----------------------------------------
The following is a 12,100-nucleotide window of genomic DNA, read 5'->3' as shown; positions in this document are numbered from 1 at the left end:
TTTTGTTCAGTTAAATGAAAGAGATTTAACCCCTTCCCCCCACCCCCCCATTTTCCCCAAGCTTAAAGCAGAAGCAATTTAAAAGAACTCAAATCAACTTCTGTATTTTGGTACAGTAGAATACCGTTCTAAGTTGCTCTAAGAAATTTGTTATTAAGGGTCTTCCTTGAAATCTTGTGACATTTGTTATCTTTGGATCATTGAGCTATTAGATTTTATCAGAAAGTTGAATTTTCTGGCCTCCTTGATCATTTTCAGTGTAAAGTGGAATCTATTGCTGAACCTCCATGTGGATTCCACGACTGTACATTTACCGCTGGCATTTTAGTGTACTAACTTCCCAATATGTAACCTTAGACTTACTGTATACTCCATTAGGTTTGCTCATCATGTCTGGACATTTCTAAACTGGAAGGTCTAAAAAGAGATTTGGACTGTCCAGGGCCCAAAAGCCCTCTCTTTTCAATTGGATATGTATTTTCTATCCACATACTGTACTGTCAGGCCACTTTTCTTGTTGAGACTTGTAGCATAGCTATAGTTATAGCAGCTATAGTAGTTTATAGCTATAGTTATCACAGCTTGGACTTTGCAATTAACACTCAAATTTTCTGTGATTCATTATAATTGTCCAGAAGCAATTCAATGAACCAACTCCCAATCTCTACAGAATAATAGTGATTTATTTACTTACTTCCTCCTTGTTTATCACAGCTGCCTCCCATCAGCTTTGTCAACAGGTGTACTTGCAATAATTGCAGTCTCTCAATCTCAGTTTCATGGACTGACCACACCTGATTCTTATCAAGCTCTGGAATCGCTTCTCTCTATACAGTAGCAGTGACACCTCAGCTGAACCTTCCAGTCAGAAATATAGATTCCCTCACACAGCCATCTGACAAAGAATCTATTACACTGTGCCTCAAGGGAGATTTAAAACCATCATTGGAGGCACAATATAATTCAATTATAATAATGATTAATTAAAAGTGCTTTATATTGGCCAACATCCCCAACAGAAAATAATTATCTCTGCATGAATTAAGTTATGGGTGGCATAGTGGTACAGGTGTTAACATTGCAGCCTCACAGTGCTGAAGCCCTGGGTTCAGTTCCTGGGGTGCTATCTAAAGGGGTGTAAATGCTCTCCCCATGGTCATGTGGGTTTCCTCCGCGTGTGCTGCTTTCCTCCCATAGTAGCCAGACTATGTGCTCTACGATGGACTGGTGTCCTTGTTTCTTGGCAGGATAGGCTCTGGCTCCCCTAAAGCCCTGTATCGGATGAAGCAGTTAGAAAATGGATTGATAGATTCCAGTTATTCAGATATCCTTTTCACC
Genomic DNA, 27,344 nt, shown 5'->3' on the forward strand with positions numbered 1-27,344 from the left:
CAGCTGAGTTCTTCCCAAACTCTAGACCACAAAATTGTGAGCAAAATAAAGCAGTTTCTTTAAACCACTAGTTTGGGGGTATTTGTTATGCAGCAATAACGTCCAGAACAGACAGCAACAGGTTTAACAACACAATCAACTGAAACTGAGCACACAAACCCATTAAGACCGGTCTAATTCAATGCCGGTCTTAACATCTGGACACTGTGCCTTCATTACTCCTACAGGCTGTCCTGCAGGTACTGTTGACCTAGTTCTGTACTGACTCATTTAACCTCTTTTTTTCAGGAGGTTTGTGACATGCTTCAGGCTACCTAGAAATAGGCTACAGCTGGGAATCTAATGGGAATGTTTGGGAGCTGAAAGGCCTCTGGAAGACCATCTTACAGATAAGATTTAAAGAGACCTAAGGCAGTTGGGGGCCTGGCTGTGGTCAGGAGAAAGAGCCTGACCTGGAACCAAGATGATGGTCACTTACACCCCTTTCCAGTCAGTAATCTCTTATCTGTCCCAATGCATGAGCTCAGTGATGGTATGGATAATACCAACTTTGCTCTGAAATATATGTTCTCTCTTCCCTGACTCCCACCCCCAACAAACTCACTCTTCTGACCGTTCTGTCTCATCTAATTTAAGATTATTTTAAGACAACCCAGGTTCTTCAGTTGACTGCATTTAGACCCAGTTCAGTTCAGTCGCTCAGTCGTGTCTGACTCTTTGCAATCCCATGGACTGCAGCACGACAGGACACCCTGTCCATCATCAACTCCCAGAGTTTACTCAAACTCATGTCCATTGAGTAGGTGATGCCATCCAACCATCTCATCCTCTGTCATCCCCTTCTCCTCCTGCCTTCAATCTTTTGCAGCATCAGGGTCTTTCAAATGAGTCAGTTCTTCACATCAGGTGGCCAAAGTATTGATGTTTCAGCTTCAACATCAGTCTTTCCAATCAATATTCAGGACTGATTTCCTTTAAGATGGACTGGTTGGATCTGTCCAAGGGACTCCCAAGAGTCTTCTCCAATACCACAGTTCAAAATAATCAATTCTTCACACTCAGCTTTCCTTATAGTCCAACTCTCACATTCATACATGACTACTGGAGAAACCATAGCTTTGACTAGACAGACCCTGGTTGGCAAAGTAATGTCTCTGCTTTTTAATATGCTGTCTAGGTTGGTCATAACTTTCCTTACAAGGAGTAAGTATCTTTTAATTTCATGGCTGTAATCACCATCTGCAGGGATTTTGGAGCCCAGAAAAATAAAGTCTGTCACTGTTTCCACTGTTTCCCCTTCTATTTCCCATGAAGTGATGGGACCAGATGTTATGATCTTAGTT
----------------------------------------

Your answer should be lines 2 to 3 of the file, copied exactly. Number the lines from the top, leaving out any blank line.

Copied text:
TTTTGTTCAGTTAAATGAAAGAGATTTAACCCCTTCCCCCCACCCCCCCATTTTCCCCAAGCTTAAAGCAGAAGCAATTTAAAAGAACTCAAATCAACTTCTGTATTTTGGTACAGTAGAATACCGTTCTAAGTTGCTCTAAGAAATTTGTTATTAAGGGTCTTCCTTGAAATCTTGTGACATTTGTTATCTTTGGATCATTGAGCTATTAGATTTTATCAGAAAGTTGAATTTTCTGGCCTCCTTGATCATTTTCAGTGTAAAGTGGAATCTATTGCTGAACCTCCATGTGGATTCCACGACTGTACATTTACCGCTGGCATTTTAGTGTACTAACTTCCCAATATGTAACCTTAGACTTACTGTATACTCCATTAGGTTTGCTCATCATGTCTGGACATTTCTAAACTGGAAGGTCTAAAAAGAGATTTGGACTGTCCAGGGCCCAAAAGCCCTCTCTTTTCAATTGGATATGTATTTTCTATCCACATACTGTACTGTCAGGCCACTTTTCTTGTTGAGACTTGTAGCATAGCTATAGTTATAGCAGCTATAGTAGTTTATAGCTATAGTTATCACAGCTTGGACTTTGCAATTAACACTCAAATTTTCTGTGATTCATTATAATTGTCCAGAAGCAATTCAATGAACCAACTCCCAATCTCTACAGAATAATAGTGATTTATTTACTTACTTCCTCCTTGTTTATCACAGCTGCCTCCCATCAGCTTTGTCAACAGGTGTACTTGCAATAATTGCAGTCTCTCAATCTCAGTTTCATGGACTGACCACACCTGATTCTTATCAAGCTCTGGAATCGCTTCTCTCTATACAGTAGCAGTGACACCTCAGCTGAACCTTCCAGTCAGAAATATAGATTCCCTCACACAGCCATCTGACAAAGAATCTATTACACTGTGCCTCAAGGGAGATTTAAAACCATCATTGGAGGCACAATATAATTCAATTATAATAATGATTAATTAAAAGTGCTTTATATTGGCCAACATCCCCAACAGAAAATAATTATCTCTGCATGAATTAAGTTATGGGTGGCATAGTGGTACAGGTGTTAACATTGCAGCCTCACAGTGCTGAAGCCCTGGGTTCAGTTCCTGGGGTGCTATCTAAAGGGGTGTAAATGCTCTCCCCATGGTCATGTGGGTTTCCTCCGCGTGTGCTGCTTTCCTCCCATAGTAGCCAGACTATGTGCTCTACGATGGACTGGTGTCCTTGTTTCTTGGCAGGATAGGCTCTGGCTCCCCTAAAGCCCTGTATCGGATGAAGCAGTTAGAAAATGGATTGATAGATTCCAGTTATTCAGATATCCTTTTCACC
Genomic DNA, 27,344 nt, shown 5'->3' on the forward strand with positions numbered 1-27,344 from the left: